Figure 3

Biases of endogenous GPR120 ligands using HEK293 model. Dose-dependent β-arrestin1 (A) or β-arrestin2 (B) recruitment to GPR120 in GPR120-transfected HEK293 cells in response to stimulation with TUG891, PAHSA, OA, or LA. The data are from three independent experiments (n = 3) and are expressed as the means ± SEMs. C: Dose-dependent inhibition of FSK-induced cAMP accumulation in GPR120-transfected HEK293 cells in response to stimulation with TUG891, PAHSA, OA, or LA. The data are from three independent experiments (n = 3) and are expressed as the means ± SEMs. D: Dose-dependent Gβγ release from Gq in GPR120-transfected HEK293 cells in response to stimulation with TUG891, PAHSA, OA, or LA. RLU, relative luciferase unit. The data are from three independent experiments (n = 3) and are expressed as the means ± SEMs. E: Biases of TUG891, OA, and LA calculated for GPR120 using PAHSA as the reference ligand.

Figure 3

Biases of endogenous GPR120 ligands using HEK293 model. Dose-dependent β-arrestin1 (A) or β-arrestin2 (B) recruitment to GPR120 in GPR120-transfected HEK293 cells in response to stimulation with TUG891, PAHSA, OA, or LA. The data are from three independent experiments (n = 3) and are expressed as the means ± SEMs. C: Dose-dependent inhibition of FSK-induced cAMP accumulation in GPR120-transfected HEK293 cells in response to stimulation with TUG891, PAHSA, OA, or LA. The data are from three independent experiments (n = 3) and are expressed as the means ± SEMs. D: Dose-dependent Gβγ release from Gq in GPR120-transfected HEK293 cells in response to stimulation with TUG891, PAHSA, OA, or LA. RLU, relative luciferase unit. The data are from three independent experiments (n = 3) and are expressed as the means ± SEMs. E: Biases of TUG891, OA, and LA calculated for GPR120 using PAHSA as the reference ligand.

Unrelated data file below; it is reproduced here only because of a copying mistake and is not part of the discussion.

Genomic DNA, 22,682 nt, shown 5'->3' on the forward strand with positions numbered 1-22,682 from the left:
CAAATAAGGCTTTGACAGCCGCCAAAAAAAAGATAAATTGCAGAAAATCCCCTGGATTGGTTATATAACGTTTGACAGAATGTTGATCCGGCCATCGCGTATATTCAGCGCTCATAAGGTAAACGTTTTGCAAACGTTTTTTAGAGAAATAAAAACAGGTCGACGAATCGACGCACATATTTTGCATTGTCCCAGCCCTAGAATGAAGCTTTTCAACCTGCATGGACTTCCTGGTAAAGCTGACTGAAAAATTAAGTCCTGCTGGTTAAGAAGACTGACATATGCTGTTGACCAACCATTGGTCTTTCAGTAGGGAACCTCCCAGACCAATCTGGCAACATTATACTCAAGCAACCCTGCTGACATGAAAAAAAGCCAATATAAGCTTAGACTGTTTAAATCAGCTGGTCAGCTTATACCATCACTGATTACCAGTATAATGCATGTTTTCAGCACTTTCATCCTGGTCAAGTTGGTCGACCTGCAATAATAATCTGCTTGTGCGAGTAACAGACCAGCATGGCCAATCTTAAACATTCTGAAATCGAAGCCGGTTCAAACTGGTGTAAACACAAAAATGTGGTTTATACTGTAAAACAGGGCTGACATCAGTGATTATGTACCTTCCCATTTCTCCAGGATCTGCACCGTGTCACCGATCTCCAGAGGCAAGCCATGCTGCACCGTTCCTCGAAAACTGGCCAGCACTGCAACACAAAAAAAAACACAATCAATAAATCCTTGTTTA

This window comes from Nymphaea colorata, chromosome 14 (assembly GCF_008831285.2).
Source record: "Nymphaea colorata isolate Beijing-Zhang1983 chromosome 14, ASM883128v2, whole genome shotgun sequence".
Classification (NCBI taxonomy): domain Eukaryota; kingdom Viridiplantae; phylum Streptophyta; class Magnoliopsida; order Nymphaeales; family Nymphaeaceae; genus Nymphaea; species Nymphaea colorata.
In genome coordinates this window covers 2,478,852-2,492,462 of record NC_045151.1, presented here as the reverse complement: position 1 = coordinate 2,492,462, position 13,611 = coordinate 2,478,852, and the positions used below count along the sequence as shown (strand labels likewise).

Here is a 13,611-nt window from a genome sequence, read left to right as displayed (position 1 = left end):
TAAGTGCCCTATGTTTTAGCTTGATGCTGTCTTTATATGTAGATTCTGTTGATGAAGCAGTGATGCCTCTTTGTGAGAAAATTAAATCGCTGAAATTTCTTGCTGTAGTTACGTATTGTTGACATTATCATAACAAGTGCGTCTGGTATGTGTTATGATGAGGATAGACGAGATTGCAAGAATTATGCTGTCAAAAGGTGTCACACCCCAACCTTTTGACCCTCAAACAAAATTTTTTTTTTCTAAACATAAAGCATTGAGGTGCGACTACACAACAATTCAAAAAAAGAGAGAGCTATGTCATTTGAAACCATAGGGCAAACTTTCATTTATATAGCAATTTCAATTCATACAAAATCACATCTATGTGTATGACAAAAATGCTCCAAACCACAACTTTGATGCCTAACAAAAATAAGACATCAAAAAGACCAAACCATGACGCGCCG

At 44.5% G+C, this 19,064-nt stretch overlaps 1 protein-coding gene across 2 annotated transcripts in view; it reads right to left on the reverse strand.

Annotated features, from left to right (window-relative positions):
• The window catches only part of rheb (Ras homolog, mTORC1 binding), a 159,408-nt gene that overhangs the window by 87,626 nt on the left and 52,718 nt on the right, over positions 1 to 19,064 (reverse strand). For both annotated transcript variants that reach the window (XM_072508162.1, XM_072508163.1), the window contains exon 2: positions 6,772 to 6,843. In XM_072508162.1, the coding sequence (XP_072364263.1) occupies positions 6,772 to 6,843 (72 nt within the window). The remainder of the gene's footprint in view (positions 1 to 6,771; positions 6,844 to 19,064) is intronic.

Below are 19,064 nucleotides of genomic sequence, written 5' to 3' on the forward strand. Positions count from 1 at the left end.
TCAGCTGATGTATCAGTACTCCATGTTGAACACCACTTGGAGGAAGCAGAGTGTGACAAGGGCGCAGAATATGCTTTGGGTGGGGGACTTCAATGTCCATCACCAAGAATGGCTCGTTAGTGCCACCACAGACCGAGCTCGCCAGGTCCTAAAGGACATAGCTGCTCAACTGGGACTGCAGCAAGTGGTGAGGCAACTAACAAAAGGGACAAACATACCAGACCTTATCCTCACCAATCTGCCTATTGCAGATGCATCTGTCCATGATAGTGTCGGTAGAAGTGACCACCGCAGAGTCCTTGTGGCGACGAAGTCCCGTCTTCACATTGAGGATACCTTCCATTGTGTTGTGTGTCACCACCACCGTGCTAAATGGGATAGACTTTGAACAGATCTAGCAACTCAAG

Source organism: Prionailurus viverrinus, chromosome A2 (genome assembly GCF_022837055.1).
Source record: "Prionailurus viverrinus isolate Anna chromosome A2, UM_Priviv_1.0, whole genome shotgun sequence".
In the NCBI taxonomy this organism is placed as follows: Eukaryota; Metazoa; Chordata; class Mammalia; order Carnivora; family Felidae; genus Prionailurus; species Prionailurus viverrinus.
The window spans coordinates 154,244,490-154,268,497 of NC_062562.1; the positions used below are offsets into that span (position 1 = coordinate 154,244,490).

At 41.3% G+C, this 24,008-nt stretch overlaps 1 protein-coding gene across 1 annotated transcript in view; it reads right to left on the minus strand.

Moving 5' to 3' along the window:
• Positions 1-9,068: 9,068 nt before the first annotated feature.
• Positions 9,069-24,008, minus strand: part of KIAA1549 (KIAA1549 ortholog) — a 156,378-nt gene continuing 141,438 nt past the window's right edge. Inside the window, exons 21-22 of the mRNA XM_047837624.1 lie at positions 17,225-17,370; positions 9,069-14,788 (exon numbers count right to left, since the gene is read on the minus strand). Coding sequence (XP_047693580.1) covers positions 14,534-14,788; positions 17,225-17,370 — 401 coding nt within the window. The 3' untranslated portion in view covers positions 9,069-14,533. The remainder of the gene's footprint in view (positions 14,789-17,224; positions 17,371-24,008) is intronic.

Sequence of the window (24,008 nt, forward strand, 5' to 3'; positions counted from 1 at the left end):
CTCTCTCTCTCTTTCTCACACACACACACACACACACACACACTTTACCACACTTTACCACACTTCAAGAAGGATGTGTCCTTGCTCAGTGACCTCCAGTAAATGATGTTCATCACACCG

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Islet Functions Are Regulated by GPR120 to Different Extents in Response to Stimulation by OA and LA

Both OA and LA inhibited glucose-stimulated SST secretion and increased insulin and glucagon secretion (Fig. 4A–C). Notably, the same concentration of LA (200 μmol/L) exerted greater effects on promoting insulin and glucagon secretion and inhibiting SST secretion than OA (200 μmol/L) (Fig. 4A–C and Supplementary Fig. 3D). Importantly, the effects of OA and LA on SST and insulin secretion were significantly reversed by δ-cell–specific GPR120 knockdown (Fig. 4D–G). Although application of the selective GPR40 antagonist GW1100 showed no significant effects on SST secretion modulated by OA or LA, it partially decreased insulin secretion in response to OA or LA stimulation (Supplementary Fig. 3E and F). Therefore, both GPR120 and GPR40 participated in insulin secretion in response to OA or LA stimulation. These results demonstrate the important role of pancreatic δ-cell GPR120 in contributing to OA and LA functions to regulate SST and insulin secretion from islets (Fig. 4D and E).

Figure 4